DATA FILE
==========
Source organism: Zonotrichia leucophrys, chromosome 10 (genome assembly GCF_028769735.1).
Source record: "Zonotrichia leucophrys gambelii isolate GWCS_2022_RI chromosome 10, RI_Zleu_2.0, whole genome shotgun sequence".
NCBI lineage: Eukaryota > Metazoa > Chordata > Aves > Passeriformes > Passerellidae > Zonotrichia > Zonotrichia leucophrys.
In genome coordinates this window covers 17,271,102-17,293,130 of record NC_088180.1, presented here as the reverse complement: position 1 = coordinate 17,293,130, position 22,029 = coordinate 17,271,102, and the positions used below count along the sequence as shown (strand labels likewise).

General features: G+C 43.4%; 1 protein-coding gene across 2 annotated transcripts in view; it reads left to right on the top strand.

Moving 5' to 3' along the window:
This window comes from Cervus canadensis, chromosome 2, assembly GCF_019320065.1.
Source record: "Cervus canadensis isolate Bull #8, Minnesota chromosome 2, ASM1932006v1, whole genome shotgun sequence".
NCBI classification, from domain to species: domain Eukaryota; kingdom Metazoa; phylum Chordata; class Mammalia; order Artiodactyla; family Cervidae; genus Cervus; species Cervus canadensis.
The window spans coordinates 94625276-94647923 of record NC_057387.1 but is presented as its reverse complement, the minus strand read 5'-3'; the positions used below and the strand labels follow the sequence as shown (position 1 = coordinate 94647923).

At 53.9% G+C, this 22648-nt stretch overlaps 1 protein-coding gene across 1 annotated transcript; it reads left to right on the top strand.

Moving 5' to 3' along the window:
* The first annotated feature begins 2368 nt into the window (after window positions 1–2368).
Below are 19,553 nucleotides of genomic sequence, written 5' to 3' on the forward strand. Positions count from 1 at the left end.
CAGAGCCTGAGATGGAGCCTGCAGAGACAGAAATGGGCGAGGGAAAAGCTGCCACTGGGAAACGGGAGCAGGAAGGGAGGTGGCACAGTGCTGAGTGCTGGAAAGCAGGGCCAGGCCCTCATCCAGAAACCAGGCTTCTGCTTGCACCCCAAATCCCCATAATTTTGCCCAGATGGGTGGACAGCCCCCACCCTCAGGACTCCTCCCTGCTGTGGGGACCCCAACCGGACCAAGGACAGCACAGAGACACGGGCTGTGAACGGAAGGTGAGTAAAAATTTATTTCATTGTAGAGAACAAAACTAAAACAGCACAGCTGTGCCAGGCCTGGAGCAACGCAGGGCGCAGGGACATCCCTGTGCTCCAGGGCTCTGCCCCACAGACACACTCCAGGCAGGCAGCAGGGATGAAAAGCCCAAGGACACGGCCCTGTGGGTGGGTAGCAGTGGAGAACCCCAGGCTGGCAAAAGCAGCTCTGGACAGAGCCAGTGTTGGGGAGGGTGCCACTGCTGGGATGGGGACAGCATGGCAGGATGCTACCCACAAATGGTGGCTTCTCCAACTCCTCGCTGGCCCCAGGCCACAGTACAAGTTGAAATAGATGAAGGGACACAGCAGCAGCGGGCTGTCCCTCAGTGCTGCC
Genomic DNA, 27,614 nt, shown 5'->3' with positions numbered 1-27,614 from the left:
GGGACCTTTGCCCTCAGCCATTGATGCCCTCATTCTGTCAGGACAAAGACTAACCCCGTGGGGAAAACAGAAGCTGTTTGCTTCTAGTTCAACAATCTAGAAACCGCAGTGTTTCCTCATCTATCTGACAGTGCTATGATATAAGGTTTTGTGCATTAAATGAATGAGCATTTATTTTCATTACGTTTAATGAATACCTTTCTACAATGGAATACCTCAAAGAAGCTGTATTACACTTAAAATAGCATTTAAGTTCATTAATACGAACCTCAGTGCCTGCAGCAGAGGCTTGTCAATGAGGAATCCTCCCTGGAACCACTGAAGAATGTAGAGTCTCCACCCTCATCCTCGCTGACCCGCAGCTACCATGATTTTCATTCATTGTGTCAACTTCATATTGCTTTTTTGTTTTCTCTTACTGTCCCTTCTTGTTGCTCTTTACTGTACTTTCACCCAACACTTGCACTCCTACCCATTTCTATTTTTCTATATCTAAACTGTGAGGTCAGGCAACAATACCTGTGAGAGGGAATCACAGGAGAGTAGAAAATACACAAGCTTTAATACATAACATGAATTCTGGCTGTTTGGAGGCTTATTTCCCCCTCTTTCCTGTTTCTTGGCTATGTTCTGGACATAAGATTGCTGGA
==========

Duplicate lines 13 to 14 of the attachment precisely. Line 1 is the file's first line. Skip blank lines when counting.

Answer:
* The first annotated feature begins 2368 nt into the window (after window positions 1–2368).
Below are 19,553 nucleotides of genomic sequence, written 5' to 3' on the forward strand. Positions count from 1 at the left end.